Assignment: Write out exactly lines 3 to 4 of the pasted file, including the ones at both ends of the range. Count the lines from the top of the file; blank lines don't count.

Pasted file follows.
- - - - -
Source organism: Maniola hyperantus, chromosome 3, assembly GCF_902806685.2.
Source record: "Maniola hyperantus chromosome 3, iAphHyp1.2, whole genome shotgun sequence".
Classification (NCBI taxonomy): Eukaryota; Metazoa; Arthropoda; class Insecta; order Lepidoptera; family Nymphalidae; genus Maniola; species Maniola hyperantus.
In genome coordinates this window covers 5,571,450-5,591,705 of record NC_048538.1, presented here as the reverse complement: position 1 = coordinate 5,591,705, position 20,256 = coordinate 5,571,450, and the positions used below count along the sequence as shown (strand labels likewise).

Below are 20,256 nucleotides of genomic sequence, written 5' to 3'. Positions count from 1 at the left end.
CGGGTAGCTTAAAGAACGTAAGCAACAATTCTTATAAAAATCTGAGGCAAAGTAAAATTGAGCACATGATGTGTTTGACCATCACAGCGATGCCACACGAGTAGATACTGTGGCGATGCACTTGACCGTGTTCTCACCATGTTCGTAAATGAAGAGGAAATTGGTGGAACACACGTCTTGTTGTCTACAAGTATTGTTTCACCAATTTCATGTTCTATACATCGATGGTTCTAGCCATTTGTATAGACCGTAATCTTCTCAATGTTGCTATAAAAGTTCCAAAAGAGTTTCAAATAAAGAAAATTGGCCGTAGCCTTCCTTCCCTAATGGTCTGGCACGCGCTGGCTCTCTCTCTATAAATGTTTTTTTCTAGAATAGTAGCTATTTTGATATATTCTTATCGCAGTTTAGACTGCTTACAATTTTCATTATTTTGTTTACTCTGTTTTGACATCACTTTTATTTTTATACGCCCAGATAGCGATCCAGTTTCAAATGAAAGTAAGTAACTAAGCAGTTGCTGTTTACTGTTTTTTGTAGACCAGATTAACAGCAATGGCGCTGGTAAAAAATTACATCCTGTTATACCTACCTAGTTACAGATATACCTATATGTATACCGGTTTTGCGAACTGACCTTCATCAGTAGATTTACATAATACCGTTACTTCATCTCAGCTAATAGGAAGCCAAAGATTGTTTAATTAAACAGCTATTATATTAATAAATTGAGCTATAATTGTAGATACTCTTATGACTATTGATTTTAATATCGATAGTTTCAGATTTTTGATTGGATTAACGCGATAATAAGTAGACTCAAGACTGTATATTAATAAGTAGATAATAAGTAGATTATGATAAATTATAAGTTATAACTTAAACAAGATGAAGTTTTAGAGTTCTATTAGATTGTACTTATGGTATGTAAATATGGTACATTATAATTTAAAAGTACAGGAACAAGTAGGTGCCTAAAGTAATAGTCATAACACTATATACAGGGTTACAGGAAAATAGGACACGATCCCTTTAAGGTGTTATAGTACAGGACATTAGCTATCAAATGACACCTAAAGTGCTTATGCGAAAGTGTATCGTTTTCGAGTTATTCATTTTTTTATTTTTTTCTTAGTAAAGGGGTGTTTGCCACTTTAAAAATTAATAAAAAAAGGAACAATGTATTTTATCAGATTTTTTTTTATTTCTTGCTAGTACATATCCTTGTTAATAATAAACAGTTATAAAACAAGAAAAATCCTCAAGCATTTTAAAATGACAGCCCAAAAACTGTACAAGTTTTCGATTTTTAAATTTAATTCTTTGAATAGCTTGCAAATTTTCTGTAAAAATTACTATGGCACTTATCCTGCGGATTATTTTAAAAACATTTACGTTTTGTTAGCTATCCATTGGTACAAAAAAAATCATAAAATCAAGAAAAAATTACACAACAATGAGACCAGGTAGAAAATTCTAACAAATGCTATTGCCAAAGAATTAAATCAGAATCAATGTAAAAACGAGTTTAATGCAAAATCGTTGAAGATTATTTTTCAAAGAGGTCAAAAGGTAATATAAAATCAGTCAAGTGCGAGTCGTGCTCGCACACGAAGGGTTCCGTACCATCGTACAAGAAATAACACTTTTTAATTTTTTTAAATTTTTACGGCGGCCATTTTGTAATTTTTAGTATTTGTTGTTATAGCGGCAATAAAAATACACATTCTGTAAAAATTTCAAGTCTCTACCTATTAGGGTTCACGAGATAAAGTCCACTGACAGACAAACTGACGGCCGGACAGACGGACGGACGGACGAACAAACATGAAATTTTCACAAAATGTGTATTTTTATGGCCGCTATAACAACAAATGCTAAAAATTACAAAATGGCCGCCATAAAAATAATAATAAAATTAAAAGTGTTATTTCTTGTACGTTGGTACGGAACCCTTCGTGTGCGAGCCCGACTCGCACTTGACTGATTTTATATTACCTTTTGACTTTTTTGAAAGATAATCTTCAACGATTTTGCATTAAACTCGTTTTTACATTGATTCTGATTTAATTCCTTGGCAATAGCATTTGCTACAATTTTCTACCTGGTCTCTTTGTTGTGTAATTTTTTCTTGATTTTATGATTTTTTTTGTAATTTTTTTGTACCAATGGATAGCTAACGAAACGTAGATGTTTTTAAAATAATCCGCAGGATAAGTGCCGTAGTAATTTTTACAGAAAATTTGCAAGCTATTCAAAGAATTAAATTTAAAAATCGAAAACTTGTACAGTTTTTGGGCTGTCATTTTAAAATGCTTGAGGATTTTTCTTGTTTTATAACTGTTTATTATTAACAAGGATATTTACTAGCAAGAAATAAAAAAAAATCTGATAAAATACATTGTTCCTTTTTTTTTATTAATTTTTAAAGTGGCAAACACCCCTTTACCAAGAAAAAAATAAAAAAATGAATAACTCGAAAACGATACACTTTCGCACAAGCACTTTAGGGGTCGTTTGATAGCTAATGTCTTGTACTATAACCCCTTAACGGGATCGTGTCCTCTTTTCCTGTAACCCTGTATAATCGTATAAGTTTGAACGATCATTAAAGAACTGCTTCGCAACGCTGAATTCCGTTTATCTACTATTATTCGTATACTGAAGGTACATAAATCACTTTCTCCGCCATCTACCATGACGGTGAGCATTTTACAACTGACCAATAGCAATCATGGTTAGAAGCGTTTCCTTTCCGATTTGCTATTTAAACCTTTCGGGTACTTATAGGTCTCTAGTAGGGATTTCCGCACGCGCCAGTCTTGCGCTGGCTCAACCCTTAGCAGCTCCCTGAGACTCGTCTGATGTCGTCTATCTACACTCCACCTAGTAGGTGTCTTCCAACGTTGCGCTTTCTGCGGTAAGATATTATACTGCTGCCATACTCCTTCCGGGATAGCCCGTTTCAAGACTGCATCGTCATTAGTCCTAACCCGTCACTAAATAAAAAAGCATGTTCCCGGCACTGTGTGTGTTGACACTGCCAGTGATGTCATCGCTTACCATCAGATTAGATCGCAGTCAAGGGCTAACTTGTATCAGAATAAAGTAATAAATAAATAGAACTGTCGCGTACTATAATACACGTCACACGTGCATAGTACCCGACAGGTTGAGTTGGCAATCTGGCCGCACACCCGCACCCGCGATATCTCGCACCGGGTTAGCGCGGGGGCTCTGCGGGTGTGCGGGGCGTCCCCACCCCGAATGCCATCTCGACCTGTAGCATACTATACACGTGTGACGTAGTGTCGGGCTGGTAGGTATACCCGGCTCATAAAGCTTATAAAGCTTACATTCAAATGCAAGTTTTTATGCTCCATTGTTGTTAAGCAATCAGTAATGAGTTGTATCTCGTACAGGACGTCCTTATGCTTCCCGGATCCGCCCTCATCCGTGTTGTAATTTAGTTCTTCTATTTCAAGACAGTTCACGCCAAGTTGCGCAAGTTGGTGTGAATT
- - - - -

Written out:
Classification (NCBI taxonomy): Eukaryota; Metazoa; Arthropoda; class Insecta; order Lepidoptera; family Nymphalidae; genus Maniola; species Maniola hyperantus.
In genome coordinates this window covers 5,571,450-5,591,705 of record NC_048538.1, presented here as the reverse complement: position 1 = coordinate 5,591,705, position 20,256 = coordinate 5,571,450, and the positions used below count along the sequence as shown (strand labels likewise).